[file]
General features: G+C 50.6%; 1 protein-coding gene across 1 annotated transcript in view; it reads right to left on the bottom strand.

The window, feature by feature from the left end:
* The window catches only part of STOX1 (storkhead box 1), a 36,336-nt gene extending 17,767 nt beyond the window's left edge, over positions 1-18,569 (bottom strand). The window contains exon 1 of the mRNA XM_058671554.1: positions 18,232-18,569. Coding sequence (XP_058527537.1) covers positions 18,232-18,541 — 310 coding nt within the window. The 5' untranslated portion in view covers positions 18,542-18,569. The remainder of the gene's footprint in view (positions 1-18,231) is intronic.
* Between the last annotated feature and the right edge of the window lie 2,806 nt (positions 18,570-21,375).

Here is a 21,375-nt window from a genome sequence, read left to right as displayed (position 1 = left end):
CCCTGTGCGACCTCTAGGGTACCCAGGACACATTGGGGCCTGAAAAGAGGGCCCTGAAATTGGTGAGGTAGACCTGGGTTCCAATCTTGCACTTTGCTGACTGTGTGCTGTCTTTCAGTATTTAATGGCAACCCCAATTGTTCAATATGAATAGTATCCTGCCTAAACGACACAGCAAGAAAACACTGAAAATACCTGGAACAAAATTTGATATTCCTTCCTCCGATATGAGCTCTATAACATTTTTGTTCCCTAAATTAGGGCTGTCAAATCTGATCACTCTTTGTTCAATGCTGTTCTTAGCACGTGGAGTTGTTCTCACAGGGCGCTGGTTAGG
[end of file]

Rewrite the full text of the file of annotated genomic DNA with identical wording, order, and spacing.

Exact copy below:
General features: G+C 50.6%; 1 protein-coding gene across 1 annotated transcript in view; it reads right to left on the bottom strand.

The window, feature by feature from the left end:
* The window catches only part of STOX1 (storkhead box 1), a 36,336-nt gene extending 17,767 nt beyond the window's left edge, over positions 1-18,569 (bottom strand). The window contains exon 1 of the mRNA XM_058671554.1: positions 18,232-18,569. Coding sequence (XP_058527537.1) covers positions 18,232-18,541 — 310 coding nt within the window. The 5' untranslated portion in view covers positions 18,542-18,569. The remainder of the gene's footprint in view (positions 1-18,231) is intronic.
* Between the last annotated feature and the right edge of the window lie 2,806 nt (positions 18,570-21,375).

Here is a 21,375-nt window from a genome sequence, read left to right as displayed (position 1 = left end):
CCCTGTGCGACCTCTAGGGTACCCAGGACACATTGGGGCCTGAAAAGAGGGCCCTGAAATTGGTGAGGTAGACCTGGGTTCCAATCTTGCACTTTGCTGACTGTGTGCTGTCTTTCAGTATTTAATGGCAACCCCAATTGTTCAATATGAATAGTATCCTGCCTAAACGACACAGCAAGAAAACACTGAAAATACCTGGAACAAAATTTGATATTCCTTCCTCCGATATGAGCTCTATAACATTTTTGTTCCCTAAATTAGGGCTGTCAAATCTGATCACTCTTTGTTCAATGCTGTTCTTAGCACGTGGAGTTGTTCTCACAGGGCGCTGGTTAGG